Making Sense of the Syrian Tragedy

Few can tell the story of the Syrian revolution better than Yassin Al-Haj Saleh, who has been engaged in political activism in Syria for decades (spending sixteen years in jail for that, and now living in exile). "The Impossible Revolution: Making Sense of the Syrian Revolution" (2017) is Yassin's first book in English, but he is a prolific writer in Arabic, penning hundreds of articles since the onset of the revolution.

The book is a compilation of ten of Yassin's articles, which provides a unique look at the changing circumstances and ideas over the years (2011 to 2015). However, it also has downsides. As these articles were not written as book chapters, there is repetition and the book does not have the connected nature that a purpose written book typically does. For clarity, this is not the book that tells the Syrian story from beginning to present, rather the author writes that "this book does not tell the story of the Syrian revolution: it is rather an attempt to trace and chronicle some of its paths" (p. 24). In many ways, the essays describe failing systems: the failing revolution, the failing state, the failing international community (e.g. p. 19 on the US and Russia).

For this post, I share some quotes that relate to the mass uprising of people:

  • "As the survival instinct kicks in, the more abstract demands for democracy and self-determination will be seen as unnecessary luxuries. And while the revolution identified itself with goals that were civic-minded and public in spirit during its early stages, today these are barely discernible within what has become an extremely desperate struggle against a brutal power" (p. 65-66)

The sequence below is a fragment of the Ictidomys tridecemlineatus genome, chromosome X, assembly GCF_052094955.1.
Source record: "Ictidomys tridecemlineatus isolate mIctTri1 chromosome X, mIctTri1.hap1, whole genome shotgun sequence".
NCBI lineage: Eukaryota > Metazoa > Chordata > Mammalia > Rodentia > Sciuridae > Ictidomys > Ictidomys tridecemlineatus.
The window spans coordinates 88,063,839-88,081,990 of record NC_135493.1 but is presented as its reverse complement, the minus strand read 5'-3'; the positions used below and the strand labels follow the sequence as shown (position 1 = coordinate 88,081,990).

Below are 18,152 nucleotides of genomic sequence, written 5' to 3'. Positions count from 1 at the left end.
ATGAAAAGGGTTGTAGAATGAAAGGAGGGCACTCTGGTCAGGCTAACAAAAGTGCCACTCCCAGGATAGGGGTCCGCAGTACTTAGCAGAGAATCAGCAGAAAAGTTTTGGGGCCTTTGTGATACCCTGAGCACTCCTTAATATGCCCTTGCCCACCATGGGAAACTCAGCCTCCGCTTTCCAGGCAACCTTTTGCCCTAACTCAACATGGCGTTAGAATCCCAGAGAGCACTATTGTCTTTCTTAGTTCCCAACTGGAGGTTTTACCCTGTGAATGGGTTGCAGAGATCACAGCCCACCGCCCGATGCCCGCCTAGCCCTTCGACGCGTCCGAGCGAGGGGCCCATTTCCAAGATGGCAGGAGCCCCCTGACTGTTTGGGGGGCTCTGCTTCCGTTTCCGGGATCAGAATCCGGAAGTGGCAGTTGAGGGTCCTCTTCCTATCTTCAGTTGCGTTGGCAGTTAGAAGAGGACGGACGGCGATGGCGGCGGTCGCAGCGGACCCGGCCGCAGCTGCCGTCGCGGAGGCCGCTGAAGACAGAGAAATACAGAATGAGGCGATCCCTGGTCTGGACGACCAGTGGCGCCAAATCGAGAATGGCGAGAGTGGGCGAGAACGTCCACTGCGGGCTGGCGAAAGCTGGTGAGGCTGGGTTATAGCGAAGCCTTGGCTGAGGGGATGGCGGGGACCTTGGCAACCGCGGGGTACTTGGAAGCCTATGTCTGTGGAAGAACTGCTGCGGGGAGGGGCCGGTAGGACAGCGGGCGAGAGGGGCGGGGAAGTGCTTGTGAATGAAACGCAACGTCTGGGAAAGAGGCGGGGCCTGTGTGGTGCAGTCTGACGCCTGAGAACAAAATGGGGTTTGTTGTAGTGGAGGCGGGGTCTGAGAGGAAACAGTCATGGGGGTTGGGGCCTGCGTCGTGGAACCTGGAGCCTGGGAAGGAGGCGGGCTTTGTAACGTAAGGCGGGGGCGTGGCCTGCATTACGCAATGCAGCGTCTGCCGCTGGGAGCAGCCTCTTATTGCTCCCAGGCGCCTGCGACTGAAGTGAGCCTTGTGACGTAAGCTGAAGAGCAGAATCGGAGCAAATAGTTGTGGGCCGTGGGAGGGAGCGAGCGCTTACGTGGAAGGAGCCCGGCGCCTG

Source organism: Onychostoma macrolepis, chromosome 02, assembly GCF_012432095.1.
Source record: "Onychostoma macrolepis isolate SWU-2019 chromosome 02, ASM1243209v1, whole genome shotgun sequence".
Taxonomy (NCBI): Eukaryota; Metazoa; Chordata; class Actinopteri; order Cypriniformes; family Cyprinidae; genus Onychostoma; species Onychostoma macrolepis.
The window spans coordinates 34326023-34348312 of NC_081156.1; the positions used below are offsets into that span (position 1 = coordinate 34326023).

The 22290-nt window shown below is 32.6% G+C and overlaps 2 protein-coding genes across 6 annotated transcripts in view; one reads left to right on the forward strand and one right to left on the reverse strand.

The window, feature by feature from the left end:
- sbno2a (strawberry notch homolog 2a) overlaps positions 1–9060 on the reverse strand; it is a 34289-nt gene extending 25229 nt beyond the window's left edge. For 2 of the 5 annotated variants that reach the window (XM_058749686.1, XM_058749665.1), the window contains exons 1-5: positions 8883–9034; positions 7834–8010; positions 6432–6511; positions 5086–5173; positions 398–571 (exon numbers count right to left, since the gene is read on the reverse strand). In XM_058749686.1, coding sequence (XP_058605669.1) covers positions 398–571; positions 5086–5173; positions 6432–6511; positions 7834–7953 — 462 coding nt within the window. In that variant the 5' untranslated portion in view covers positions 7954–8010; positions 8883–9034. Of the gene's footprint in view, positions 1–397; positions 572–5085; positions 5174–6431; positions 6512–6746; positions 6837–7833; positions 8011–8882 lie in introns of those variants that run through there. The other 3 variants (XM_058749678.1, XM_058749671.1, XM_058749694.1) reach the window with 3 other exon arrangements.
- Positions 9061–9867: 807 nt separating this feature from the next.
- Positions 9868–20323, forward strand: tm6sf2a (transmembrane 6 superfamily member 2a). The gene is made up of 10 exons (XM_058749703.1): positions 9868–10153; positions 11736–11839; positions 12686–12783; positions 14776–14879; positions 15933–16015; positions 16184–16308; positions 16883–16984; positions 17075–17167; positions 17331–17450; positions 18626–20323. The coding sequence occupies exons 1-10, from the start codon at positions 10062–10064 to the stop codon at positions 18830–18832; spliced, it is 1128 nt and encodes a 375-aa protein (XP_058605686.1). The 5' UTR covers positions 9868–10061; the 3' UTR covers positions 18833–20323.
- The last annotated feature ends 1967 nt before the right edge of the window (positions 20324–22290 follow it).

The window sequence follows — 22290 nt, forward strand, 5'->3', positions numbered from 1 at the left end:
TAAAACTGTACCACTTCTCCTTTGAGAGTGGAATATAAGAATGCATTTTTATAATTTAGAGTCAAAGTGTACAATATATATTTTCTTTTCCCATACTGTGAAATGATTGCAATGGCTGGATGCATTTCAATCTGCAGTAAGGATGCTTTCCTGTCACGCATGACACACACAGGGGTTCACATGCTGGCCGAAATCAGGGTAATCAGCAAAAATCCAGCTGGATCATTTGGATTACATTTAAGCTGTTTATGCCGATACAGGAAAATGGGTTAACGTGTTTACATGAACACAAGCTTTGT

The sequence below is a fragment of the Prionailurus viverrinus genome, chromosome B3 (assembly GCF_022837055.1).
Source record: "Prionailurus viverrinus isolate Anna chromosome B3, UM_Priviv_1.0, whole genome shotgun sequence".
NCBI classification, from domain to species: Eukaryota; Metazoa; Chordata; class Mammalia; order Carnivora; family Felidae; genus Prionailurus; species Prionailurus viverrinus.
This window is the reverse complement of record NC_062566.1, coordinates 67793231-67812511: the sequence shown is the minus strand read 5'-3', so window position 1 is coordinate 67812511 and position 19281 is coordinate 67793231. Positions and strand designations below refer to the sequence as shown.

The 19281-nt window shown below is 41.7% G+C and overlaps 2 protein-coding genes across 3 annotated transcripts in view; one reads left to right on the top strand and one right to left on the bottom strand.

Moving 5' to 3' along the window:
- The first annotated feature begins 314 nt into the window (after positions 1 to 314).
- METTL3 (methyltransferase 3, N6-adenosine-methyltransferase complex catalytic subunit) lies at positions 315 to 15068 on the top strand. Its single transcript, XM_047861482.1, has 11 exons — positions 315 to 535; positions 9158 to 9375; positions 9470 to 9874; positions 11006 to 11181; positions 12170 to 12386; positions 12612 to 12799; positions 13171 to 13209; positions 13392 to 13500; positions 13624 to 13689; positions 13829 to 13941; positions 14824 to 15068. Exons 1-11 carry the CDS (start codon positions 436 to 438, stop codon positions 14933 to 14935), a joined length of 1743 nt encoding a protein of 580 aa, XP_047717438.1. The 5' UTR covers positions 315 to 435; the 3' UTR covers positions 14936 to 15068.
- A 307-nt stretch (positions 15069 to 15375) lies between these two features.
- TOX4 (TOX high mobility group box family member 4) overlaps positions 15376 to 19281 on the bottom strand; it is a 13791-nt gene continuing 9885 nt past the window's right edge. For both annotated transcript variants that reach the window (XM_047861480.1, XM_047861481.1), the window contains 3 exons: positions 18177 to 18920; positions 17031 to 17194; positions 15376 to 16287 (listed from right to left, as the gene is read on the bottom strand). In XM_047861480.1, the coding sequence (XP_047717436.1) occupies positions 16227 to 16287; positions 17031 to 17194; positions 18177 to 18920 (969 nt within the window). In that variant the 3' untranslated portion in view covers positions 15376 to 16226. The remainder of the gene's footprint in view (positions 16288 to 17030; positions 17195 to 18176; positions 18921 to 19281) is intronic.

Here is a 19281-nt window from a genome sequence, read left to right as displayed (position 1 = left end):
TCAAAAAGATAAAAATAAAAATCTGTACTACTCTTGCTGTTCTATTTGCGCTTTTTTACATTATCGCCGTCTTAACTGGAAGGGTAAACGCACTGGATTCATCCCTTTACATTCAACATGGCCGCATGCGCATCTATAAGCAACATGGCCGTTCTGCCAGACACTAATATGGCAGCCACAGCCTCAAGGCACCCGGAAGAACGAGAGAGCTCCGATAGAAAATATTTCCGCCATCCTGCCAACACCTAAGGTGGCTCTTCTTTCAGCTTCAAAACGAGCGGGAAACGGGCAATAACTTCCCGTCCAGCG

• "I believe that the role delineated for the military component helped the peaceful revolution. Contrary to widespread belief, those who took up arms did not replace the peaceful revolution but rather contributed to its expansion and resilience. An approach limited to peaceful protesting would have weakened the revolution in confrontations with the regime, whatever the unquestionable moral superiority of a purely peaceful protest" (p. 87)​
  • "A powerful, unscrupulous offender, against whom a weak defender will not embrace high-minded principles that compromise the capacity for self-defence – under such conditions, conscience is a luxury, and so are culture and politics. It is a fateful situation, predisposed toward destruction" (p. 73)​
  • "We are locked in a vicious cycle. The long-standing violence of the regime provokes strong emotions among the abused, causing them to act violently and unjustly when they have the opportunity, while society seems to be continually surprised by what is happening and unable to either to organize itself against violations at the hands of the new aggressors or to influence their behaviour" (p. 183). 
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